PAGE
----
Learning to Stop and Think: Parents and Parent Educators Offer Tips for Helping Children Learn to Control Their Impulses
San Carlos mom Liz Jolls remembers how her daughter would scream and cry when she left her at preschool as a toddler. “She and I walked around the preschool and talked about what she could do to make herself feel better when I left. And we discussed that I always came back,” recalls Jolls.
“The next time I left, parents told me she was talking to herself, ‘What make me feel better most? Ducky? No, he at home. Books? Yes. I go read a book.’ And she looked through books for a few minutes and was fine.” Jolls adds that her daughter, now five, still does this, “I can hear her in her room, talking it out. It is something she can use the rest of her life.”
Children who have learned to control their impulses will do better in school, have a higher self-esteem, and be happier with the choices they make, says Helen Neville, a child temperament specialist and parent educator with Kaiser Permanente and Bananas.
Parents and child specialists share tips for helping children control impulsive behavior.
Talk about feelings—and ways to cope
Parents can help children identify their feelings, says Alice Shannon, a Marriage and Family Therapist, by saying something like “‘You look pretty frustrated. You’re starting to throw Legos.’ (This) helps your child become aware of how he or she is feeling (and) avoid impulse reactions.”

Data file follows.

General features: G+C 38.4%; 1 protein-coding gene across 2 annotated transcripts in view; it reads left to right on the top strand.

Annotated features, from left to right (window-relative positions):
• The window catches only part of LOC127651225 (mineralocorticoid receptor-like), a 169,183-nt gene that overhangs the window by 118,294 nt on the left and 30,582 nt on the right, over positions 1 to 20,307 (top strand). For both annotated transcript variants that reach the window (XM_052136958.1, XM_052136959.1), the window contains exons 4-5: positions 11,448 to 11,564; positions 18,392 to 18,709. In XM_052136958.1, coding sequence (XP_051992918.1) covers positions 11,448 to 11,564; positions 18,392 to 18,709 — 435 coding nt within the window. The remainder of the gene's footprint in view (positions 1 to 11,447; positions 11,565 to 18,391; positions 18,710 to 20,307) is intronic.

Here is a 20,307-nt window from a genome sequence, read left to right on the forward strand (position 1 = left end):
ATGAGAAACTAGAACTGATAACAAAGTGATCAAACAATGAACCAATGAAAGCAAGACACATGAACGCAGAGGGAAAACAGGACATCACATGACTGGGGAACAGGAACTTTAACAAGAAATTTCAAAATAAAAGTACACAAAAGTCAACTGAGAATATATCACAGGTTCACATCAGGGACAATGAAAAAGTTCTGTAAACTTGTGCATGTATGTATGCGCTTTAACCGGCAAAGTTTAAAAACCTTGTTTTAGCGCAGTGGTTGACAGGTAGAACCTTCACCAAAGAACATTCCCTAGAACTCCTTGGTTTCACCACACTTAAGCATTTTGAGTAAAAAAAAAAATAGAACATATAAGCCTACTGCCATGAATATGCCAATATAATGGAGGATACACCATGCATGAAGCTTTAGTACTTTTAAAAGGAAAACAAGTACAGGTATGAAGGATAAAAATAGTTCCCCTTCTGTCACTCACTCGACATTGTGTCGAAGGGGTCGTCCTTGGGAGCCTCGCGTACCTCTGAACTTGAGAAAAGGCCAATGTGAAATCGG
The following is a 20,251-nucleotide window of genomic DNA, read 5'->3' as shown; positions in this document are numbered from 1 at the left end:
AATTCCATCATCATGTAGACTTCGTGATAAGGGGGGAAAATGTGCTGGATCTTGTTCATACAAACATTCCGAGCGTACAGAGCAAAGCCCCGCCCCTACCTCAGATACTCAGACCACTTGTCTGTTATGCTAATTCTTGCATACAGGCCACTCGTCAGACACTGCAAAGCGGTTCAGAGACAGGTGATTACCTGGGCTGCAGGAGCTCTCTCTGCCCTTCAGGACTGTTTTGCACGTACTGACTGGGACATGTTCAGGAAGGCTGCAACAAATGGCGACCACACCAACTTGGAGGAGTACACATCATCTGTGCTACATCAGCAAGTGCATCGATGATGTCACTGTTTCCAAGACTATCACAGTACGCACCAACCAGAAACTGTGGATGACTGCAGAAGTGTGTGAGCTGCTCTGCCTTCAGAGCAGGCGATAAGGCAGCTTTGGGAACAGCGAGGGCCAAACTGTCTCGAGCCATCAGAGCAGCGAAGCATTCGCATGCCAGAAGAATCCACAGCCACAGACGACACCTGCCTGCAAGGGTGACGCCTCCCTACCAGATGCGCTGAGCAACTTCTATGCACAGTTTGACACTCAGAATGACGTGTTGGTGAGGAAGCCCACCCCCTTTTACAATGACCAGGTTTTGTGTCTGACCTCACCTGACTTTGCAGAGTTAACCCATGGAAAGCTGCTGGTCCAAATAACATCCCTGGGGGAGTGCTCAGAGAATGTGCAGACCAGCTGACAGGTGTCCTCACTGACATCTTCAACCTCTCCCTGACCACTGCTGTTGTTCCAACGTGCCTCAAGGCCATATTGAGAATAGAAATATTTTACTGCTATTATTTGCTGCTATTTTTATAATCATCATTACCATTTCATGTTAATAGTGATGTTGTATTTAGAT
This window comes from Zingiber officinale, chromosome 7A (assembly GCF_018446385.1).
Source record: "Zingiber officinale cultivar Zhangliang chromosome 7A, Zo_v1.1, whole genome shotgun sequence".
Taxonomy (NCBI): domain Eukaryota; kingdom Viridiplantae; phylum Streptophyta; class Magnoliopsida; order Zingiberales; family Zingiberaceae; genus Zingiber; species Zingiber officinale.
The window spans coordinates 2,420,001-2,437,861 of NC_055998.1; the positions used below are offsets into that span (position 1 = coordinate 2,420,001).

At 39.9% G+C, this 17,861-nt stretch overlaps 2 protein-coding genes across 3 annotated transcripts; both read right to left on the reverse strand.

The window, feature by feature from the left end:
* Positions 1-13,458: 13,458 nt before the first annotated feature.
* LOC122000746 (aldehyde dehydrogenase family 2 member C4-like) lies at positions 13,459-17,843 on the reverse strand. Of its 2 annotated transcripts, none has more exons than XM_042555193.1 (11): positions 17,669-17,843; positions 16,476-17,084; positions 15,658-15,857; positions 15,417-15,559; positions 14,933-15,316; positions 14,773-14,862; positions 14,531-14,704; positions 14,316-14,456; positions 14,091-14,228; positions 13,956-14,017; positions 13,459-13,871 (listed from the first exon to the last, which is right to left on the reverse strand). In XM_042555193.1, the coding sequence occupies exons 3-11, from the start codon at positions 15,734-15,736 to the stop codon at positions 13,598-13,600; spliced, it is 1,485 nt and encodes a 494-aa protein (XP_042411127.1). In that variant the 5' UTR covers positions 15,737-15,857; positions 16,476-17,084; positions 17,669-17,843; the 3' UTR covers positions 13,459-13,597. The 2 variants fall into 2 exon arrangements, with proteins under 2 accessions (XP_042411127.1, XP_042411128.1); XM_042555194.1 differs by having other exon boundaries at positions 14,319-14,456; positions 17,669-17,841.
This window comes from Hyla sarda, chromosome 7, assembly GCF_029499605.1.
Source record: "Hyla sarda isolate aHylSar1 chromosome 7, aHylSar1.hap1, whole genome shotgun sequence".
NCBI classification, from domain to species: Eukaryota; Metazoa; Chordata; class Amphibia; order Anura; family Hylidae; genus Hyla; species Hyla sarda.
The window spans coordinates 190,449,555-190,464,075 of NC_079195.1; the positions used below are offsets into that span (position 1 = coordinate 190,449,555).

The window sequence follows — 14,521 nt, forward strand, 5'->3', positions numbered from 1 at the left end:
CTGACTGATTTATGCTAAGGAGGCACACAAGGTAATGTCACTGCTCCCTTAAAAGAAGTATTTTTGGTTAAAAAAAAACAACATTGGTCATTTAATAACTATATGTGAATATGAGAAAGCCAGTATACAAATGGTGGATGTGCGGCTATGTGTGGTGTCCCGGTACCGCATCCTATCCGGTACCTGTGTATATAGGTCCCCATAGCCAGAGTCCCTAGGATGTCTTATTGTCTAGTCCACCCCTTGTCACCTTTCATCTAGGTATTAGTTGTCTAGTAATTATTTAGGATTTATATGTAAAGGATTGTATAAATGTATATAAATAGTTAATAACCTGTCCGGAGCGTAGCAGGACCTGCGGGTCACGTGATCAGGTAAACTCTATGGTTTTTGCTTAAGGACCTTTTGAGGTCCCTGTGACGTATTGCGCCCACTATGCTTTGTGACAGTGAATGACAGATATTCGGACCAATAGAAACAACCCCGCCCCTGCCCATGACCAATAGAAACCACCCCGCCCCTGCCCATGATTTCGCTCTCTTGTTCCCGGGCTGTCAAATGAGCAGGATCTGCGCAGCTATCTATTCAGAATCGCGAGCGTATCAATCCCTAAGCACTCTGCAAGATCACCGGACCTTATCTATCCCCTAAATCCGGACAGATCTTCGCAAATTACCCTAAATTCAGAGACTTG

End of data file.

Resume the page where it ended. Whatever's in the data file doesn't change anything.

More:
“Rehearse situations that may be difficult for your child,” she adds. A parent might say “Sam is going to get a lot of presents at his birthday party. That will be fun for Sam, but it might be hard for the other kids. I wonder what they could do if they feel upset that they don’t have presents?” Parents and children can brainstorm together and parents can encourage the child to try some of these methods.
Games that make a child stop and think will help develop impulse control skills, says Madeline Meyer Riley, a Marriage and Family Therapist and consultant with the Infant Toddler Consortium. She suggests holding out your hand with a raisin and having your child count how long you both can look at it without picking it up—as well as playing red light/green light, Simon says, or a freeze game with music. Neville suggests that parents “sing a song and allow the child to tell you when to stop. (Then) have the child sing and you (say when) to stop.”
Anand Kelkar, an Agoura Hills father of five, says he helps his older children stop and talk about their impulsive reactions, and “see why (it) isn’t working.”
Reprinted with the permission of the Action Alliance for Children.
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